To apply this release oil onto the fuser roller, it is common to use a rotating wick, i.e. “wick roller”. A typical wick roller is comprised of a cylindrical core which is covered with a layer of a high temperature wicking material (e.g. a fabric such as porous felt or the like) which, in turn, is permeated with the release oil. The wick roller is mounted on movable brackets within the fuser section substantially parallel to the fuser roller and is moved into and out of contact therewith by a cam shaft or the like so that the release oil is applied to the fuser roller at timed intervals during the copying operation.

As release oil is used from the wick material, it must be replenished in order to sustain the operational life of the fuser section. Typically, this oil is supplied through a thin conduit having openings along its length through which the oil is distributed evenly within the wicking layer. This conduit is rigid enough to support its own weight within the wick roller and is attached to a oil supply tube which supplies the release oil to the perforated conduit within the wick roller. While the replenishing of the release oil to the wick roller significantly extends the service life of the wick roller, the wick roller will, nevertheless, eventually become dirty and/or worn-out and will have to be replaced.

Unfortunately however, since the wick roller is mounted inside the fuser section and is secured in place by a plurality of screws or the like which sometimes are hard to access, it is difficult and time consuming for a service technician to remove and replace this roller. Further, the natural inclination of a technician is to grasp and use the oil supply conduit to pull the wick roller out of its brackets which, in turn, is likely to cause the tube to bend, thereby requiring replacement of the tube. As will be recognized, this substantially adds to the time and the cost involved in servicing the wick roller.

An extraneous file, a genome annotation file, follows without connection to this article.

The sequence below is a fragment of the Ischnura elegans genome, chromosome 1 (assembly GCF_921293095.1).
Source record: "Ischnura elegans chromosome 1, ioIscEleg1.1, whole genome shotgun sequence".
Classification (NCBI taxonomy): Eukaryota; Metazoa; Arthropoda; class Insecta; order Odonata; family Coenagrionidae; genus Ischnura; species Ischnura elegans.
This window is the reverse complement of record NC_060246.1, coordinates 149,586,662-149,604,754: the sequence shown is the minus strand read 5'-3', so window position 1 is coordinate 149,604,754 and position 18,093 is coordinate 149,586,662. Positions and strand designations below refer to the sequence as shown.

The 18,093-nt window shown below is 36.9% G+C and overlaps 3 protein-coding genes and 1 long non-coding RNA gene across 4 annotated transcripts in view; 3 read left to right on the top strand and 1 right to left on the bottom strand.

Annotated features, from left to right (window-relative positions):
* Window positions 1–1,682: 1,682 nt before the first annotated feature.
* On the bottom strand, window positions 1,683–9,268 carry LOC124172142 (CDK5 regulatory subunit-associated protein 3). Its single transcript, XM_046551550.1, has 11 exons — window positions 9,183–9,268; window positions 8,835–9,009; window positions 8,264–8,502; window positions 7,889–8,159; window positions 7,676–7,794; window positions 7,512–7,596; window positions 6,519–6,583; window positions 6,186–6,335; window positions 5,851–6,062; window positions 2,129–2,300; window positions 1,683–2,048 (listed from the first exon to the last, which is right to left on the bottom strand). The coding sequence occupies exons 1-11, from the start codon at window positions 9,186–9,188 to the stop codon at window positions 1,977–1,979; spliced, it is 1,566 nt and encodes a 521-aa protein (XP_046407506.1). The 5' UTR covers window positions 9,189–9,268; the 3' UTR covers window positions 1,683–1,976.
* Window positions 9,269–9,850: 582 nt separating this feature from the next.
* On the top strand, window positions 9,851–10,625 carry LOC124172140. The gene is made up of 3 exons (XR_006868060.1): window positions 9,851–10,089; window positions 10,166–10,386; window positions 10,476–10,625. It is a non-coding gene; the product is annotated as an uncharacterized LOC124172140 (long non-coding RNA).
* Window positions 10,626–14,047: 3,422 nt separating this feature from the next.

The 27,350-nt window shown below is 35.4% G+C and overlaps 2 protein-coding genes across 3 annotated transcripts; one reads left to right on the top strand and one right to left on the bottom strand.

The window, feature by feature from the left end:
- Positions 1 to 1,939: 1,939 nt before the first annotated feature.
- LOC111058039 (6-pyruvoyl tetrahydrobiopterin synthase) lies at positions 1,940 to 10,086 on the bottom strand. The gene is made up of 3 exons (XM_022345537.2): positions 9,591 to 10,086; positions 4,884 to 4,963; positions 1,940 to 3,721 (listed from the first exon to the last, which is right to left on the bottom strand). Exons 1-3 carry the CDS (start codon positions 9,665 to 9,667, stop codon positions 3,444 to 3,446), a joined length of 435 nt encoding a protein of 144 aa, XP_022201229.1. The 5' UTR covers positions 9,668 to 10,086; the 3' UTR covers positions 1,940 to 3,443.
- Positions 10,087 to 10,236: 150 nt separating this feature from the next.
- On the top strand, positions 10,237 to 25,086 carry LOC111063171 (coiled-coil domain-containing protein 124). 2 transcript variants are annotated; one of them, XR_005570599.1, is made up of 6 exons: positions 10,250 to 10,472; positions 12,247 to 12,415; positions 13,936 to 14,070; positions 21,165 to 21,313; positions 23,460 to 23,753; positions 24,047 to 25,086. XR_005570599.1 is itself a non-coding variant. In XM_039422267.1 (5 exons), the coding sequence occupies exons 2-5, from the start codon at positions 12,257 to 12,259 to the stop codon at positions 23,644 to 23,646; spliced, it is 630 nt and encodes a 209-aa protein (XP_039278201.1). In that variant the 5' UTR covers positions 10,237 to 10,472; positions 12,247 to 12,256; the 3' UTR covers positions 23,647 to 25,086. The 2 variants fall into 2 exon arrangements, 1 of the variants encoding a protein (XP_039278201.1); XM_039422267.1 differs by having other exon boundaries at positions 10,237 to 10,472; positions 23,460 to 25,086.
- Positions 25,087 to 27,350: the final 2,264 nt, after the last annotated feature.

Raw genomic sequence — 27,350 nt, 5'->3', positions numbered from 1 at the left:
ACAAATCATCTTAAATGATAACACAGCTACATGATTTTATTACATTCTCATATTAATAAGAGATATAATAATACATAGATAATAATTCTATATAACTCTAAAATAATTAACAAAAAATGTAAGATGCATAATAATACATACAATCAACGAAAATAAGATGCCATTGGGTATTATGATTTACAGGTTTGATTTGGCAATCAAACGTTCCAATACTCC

As will be appreciated by those who depend on electrophotographic machine(s) in their commercial operations, time is normally of the essence. Therefore, it is imperative that downtime of the machine be kept to a minimum and that all maintenance/service operations be performed in as short of time as possible. Further, to keep maintenance/service costs down, the more frequently required maintenance operations should be capable of being carried out by a single service person with a minimum of special tools, if any. In some cases, if the maintenance/service operations are simple enough, the owner or user of the machine may train an employee to carry out such operations without requiring the services of an outside contractor.

Accordingly, it is desirable to provide ready access to the wick roller so that it can easily and quickly be removed and replaced within the fuser housing by a single technician thereby keeping service costs and downtime for the machine to a minimum.

SUMMARY OF THE INVENTION

The present invention provides an electrophotographic apparatus and a method for servicing. The apparatus includes a wick roller assembly which forms a part of the fuser section of the apparatus. Basically, the wick roller assembly is rotatably mounted in the housing of the fuser section and is releasably latched thereto whereby the fuser roller in the assembly can be quickly and easily accessed for servicing. This eliminates the need for a technician to remove the entire wick roller assembly in order to service or replace the wick roller, itself.